Indigenous Radio: is 5% Enough?

André Dudemaine

By Colin McGregor

Is 5% enough? Indigenous musicians from Quebec tell us: It’s our turn to be heard!

Radio plays an important role in introducing listeners to Canadian music and artists, even in an age of internet streaming. The policies and regulations of the Canadian Radio-television and Telecommunications Commission (CRTC) ensure that Canadian works are broadcast by Canadian radio stations.

To that end, English-language and French-language radio stations in Canada must ensure that at least 35% of the popular music they broadcast each week is Canadian content (“CanCon”), according to the CRTC. And French-language radio stations must devote at least 65% of their weekly popular music programming to French-language music.

Imposed in 1971, these quotas marked a turning point for bands and music producers in Canada. Now they had a platform to shine their talents in the country. One thinks of the great Quebec bands of that time which were able to flourish on the radio: Beau Dommage, Harmonium…

But the regulations still do not specify whether this content must be produced by native Canadians or not. When we think about indigenous groups in Quebec, people of a certain age think mainly of Kashtin (a word meaning “tornado” in Innu-aimun, also known as Montagnais), the folk duo from Maliotenam on Quebec’s North

Shore. They enjoyed worldwide success at the end of the 1980s and the early 1990s. Their hit song Tshinanu, released in 1989, was constantly on the radio and on music video stations. But it is the exception, not the rule, for one or more indigenous musicians to be frequently heard on Quebec commercial radio.

The Land InSights organization (Terres en vues), a society for the dissemination of Indigenous culture, officially supports the CRTC’s request that a minimum quota of 5% of Indigenous music be established on radio stations in Canada.

“We are living in an era of rebirth of indigenous arts,” says their artistic director, André Dudemaine. Sadly, he informs us that “Indigenous languages are found in the foreign language category according to the CRTC.”

Commercial radio stations “tend to play the songs of very big stars. They obviously aren’t indigenous,” says Dudemaine, who has been active in indigenous culture for more than 30 years. The festival he and his colleagues founded, the Festival international Présence autochtone, is a multidisciplinary cultural and artistic event that makes Montreal, for ten days in August, the capital of indigenous creativity in the three Americas.

“Before that, there was nothing for indigenous music,” he says of his festival’s first appearance in 1991. He believes that 5% is enough to get young musicians in our province started and excited – but a regulation must be made to ensure that this is done: “If we want indigenous arts to shine, we cannot depend on the goodwill of radio stations. Kashtin broke through the glass wall, but that is very rare.”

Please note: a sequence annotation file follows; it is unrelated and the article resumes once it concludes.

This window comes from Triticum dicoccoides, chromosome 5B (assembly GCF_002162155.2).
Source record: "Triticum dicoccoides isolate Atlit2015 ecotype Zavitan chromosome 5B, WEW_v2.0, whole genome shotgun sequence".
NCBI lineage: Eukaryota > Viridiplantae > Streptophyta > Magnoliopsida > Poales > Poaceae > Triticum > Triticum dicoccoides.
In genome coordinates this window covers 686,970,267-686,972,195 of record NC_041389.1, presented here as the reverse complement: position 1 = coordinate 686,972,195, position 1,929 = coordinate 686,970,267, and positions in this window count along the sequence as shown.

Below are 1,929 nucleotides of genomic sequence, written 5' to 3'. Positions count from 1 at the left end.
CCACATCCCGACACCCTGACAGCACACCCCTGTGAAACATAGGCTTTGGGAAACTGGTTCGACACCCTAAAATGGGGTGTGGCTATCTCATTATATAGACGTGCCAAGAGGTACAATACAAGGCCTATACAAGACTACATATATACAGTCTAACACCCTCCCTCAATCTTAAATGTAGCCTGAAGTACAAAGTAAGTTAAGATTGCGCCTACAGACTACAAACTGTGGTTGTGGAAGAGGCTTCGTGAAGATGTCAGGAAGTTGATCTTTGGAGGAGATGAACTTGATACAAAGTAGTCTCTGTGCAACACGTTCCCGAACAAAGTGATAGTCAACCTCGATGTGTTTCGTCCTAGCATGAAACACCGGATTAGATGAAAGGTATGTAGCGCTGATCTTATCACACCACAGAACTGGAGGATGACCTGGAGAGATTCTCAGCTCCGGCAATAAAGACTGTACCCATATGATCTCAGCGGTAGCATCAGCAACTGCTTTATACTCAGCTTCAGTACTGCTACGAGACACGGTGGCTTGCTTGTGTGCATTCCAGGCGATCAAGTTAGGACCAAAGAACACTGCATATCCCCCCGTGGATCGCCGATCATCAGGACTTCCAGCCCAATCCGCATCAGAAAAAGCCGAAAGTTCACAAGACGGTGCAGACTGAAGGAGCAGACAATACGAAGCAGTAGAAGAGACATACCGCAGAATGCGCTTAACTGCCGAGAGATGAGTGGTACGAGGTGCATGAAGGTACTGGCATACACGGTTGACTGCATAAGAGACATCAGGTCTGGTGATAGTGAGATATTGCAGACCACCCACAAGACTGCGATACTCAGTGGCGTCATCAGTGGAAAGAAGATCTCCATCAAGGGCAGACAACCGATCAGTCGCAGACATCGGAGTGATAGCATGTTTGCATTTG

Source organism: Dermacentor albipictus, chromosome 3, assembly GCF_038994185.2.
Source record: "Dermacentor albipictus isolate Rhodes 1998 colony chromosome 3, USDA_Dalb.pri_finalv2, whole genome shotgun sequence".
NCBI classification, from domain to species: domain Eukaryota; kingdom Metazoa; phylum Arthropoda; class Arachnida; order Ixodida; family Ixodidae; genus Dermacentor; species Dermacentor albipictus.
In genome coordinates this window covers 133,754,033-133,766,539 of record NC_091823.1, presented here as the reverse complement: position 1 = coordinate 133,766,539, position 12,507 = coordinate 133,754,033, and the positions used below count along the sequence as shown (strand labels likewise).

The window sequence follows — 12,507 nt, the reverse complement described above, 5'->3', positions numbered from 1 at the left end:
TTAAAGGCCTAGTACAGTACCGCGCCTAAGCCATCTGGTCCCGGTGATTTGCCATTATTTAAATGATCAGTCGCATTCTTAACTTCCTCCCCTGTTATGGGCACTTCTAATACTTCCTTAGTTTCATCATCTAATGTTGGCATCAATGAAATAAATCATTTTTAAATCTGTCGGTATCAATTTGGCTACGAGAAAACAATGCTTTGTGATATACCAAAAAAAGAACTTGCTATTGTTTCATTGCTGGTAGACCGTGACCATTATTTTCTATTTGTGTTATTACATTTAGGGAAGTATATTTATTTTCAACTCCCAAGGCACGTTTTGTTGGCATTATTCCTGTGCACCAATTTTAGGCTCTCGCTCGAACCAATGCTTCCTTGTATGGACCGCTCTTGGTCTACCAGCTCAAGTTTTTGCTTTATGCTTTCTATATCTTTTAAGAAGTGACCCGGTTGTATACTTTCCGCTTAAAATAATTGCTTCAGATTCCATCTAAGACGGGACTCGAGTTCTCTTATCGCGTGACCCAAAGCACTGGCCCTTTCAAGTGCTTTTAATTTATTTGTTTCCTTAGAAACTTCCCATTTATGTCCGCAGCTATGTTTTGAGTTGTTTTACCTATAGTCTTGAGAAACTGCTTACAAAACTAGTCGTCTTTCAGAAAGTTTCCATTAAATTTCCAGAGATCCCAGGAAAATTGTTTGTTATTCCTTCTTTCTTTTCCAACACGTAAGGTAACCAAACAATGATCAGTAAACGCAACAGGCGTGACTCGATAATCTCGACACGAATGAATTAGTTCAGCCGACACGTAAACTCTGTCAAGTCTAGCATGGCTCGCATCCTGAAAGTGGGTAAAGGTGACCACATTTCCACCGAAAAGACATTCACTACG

And there’s easily enough music and musicians to fill that 5% on the airwaves: “Prizes for music albums and artists now have an Indigenous section. The music is out there.”

Certainly, there are native stations that play their own music in Quebec. The Mohawks have had their K 103.7, based on Kahnawake Mohawk Territory, since 1981. The station is extremely well listened to in Kahnawake and surrounding towns in the southwestern sector of Montérégie (Chateauguay, etc.). Reception is also possible on the island of Montreal, particularly in the south and southwest sectors of the island.

And there is, among others, the SOCAM (Société de communication Atikamekw-Montagnais) which brings together a network of 14 radio stations that serve Quebec’s three Atikamekw communities and 11 Innu communities. “When they have English and French guests,” says André Dudemaine, “it is translated back into the language of the listeners.”

SOCAM supports the efforts of Land InSights to establish a minimum quota of 5% of indigenous music in radio stations in Canada. “It’s a good idea,” says SOCAM President Alain Nepton, “because it will promote indigenous culture on the one hand, and the diversity of indigenous languages. There are many indigenous languages. It will make us better known, and it will promote artists.”

Nepton estimates that there are plenty of indigenous artists to fill this 5%. “On the Innu side, there are almost 200 artists who sing. On the Atikamekw side there are a little less, between 50 and 100.” SOCAM promotes its artists on their network of 14 stations as well as on their website, And, of course, its 14 stations play indigenous music over a vast territory that includes Quebec City, the North Shore, Saguenay-Lac-St-Jean, Wemotaci, and around Labrador.

Sadly, Kashtin, arguably the most successful indigenous music act of all time in Canada, hasn’t released a new album in almost 30 years. The band was formed in 1984 by Claude McKenzie and Florent Vollant, two Innu musicians from the Maliotenam reserve on the Saint Lawrence River in Quebec. Today they release albums independently, and occasionally play together on stage. But there are literally hundreds, if not thousands, of other indigenous artists ready to take up their torch, people in the music world assure us!

Among today’s up-and-coming indigenous stars:

  • Willows (indie folk) – Métis
  • DJ Poptrt (techno, electro) – Mohawk / Kanien’kéha
  • Violent Ground (hip-hop) – Naskapi
  • Kanen (grunge) – Innu
  • Dan-Georges McKenzie (country-pop) – Innu
  • Elisapie (alternative, indie) – Inuk
  • Samian (rap) Anishnabe / Abitibiwinni
  • Kristopher Ricky Martin (rap) Mi’kmaq, Gesgapegiag


To hear the music, log on to Nikamowin, a platform where you can choose indigenous arists according to genre, nation/territory and language.

Be the first to comment

Leave a Reply

Your email address will not be published.